Bring up a new TV commercial on any given day at an ad agency and you’re likely to launch into a lengthy debate over whether or not it’s good or a complete waste of money. So, when we asked around Current360 for opinions on McDonald’s new – yet already heavily debated – spot entitled Signs, the results were varied. The ad debuted to big audiences during the recent NFL playoffs and Golden Globes, and it features a montage of signs outside McDonald’s restaurants. These signs include messages of varying emotional pull, from those of community support to words of encouragement after devastating events.
After the spot aired, social media reactions were wide spread. A quick search for McDonald’s revealed polarized opinions, as people either loved it or hated it for a multitude of reasons.
Some took aim at the living wage debate, while others attacked it for being a weak attempt at showing how much they care about its community. Others praised it for the emotional factor. So I was interested to see what a bunch of advertising folks would think.
I’ll start with my opinion.
I like the spot. I’m not a McDonald’s consumer, by any means. Those of you who know me know I enjoy – ok, really enjoy – local dining. But I’m the exception, as the vast majority of Americans frequent fast food chains.
I’ve also driven over 6,000 miles in the past 3 months, crisscrossing Small Town USA, where the only restaurant options are often a McDonald’s and a local diner. Many of us have friends who grew up in these small towns. Some of their parents own or operate a McDonald’s. And we know people who worked there in high school or college. Those are real people with real community ties to McDonald’s.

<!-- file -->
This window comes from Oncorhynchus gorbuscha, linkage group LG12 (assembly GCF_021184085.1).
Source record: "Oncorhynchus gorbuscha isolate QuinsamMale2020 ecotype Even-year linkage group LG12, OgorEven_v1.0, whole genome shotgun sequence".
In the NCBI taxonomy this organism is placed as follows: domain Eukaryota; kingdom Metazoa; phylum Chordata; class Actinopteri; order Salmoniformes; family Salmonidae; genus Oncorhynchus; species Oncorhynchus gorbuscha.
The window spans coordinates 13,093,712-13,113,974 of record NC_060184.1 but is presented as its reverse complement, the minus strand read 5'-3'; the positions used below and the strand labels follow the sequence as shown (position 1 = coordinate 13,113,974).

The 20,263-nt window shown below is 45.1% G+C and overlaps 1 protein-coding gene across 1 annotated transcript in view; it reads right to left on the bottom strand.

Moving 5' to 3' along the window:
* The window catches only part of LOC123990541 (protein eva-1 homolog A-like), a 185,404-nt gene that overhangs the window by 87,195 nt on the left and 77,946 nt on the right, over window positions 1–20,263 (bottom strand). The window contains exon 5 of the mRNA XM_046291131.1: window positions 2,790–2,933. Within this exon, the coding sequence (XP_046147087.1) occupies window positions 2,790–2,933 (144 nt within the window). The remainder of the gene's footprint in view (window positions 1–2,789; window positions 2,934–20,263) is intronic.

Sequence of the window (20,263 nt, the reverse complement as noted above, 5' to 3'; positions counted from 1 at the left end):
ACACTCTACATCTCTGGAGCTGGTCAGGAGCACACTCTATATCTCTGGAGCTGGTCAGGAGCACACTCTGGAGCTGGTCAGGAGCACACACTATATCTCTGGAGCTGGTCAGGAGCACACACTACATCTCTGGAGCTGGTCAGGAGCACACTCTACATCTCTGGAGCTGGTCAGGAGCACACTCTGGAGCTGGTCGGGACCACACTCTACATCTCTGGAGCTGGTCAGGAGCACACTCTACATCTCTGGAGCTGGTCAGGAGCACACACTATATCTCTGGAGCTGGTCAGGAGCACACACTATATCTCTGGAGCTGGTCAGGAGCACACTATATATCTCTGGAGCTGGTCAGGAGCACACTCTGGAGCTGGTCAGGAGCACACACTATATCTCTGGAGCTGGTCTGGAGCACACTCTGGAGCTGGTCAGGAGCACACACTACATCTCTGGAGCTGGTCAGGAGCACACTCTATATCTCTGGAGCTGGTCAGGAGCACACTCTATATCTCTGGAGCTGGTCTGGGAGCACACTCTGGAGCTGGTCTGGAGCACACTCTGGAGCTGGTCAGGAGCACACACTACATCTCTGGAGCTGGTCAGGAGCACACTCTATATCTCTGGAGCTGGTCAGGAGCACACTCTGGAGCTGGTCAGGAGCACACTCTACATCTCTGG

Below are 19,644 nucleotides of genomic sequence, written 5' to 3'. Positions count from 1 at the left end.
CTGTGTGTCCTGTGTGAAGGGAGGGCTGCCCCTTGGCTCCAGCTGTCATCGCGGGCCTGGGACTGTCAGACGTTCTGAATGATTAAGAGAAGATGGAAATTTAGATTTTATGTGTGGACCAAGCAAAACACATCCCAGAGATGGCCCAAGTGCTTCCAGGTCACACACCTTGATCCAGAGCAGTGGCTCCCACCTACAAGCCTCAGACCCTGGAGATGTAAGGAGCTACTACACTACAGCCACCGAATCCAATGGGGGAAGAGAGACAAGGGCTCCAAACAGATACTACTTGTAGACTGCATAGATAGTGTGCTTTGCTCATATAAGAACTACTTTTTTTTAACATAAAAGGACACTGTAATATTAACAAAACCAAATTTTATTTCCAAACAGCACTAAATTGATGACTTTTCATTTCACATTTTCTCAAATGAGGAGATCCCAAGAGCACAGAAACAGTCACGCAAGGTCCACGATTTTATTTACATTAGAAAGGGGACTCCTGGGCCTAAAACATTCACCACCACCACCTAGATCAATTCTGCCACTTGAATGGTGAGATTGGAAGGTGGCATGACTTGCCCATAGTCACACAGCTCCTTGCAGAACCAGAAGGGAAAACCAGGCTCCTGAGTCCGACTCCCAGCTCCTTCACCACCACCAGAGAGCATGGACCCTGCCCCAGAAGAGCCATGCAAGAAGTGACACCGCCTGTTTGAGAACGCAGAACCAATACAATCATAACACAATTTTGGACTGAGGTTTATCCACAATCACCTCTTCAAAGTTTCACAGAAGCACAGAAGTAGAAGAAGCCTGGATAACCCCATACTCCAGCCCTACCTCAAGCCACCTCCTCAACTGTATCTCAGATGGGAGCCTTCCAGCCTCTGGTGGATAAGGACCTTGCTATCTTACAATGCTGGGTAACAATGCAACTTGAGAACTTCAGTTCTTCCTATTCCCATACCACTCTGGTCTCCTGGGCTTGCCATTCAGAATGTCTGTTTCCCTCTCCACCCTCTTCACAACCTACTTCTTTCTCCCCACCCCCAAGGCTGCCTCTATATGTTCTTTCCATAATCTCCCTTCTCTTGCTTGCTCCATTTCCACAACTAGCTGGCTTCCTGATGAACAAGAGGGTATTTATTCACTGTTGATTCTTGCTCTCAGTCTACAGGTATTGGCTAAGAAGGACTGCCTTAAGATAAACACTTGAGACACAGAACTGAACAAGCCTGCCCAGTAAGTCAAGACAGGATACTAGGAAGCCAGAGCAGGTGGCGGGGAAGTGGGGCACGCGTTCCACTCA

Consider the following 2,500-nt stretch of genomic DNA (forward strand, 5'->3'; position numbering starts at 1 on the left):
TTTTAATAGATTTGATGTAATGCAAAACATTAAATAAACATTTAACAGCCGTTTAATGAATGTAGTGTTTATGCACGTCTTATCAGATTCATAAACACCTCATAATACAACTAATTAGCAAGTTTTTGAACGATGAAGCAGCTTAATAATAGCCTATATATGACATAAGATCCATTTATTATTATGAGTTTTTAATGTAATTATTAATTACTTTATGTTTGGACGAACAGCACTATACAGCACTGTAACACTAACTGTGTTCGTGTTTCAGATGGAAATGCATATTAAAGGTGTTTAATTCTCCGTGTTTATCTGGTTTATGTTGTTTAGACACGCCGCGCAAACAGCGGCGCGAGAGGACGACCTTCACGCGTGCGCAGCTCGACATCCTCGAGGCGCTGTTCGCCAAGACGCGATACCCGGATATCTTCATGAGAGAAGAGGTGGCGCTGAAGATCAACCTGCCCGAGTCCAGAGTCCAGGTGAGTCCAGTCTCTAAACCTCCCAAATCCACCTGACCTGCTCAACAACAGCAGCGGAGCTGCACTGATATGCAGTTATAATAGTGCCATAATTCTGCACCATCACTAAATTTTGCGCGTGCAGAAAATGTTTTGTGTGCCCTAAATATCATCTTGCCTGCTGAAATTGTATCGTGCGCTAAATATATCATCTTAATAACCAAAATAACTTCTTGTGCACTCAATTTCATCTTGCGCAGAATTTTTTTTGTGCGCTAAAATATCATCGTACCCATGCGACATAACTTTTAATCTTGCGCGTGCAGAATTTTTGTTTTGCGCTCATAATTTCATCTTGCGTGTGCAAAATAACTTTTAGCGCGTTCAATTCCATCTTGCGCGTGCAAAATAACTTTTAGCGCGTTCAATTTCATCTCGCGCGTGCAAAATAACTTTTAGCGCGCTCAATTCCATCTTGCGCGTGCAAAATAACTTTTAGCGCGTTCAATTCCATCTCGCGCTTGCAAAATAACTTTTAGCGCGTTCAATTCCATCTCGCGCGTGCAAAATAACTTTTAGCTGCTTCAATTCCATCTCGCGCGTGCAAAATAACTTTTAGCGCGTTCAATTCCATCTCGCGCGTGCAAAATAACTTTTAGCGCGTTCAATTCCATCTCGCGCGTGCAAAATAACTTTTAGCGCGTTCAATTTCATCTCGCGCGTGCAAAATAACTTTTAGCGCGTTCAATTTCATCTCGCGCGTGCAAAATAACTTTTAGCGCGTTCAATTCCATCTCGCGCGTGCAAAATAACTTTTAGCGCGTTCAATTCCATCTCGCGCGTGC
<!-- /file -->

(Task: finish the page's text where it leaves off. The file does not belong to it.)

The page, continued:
Sure, McDonald’s certainly has its issues. I don’t agree with their stance on many a thing. But I don’t hate them.
I can recall that feeling of relief when they were one of the first places to open after a devastating hurricane, offering a sense of normalcy and support to the community when it was desperately needed. McDonald’s provided a sense that things were going to be ok. That was real emotion and, for me, it came flooding back with this spot. But enough about my opinion, let’s move on to the rest of our staff.
We asked the employees of Current360 for their opinions, and here’s a breakdown of those responses.
“I thought it was refreshing to show that even large brands like McDonald’s care.”
“It’s a feel good spot, which makes it shareable, and focuses on brand feeling. It’s memorable, and it positions each store as a local market business with ties to the community.”
“Our daughter loved it, too, and insisted that we watch it last night. She is a 30-year-old digital ad salesperson. I thought it demonstrated community concern in a real way and liked the local angle.”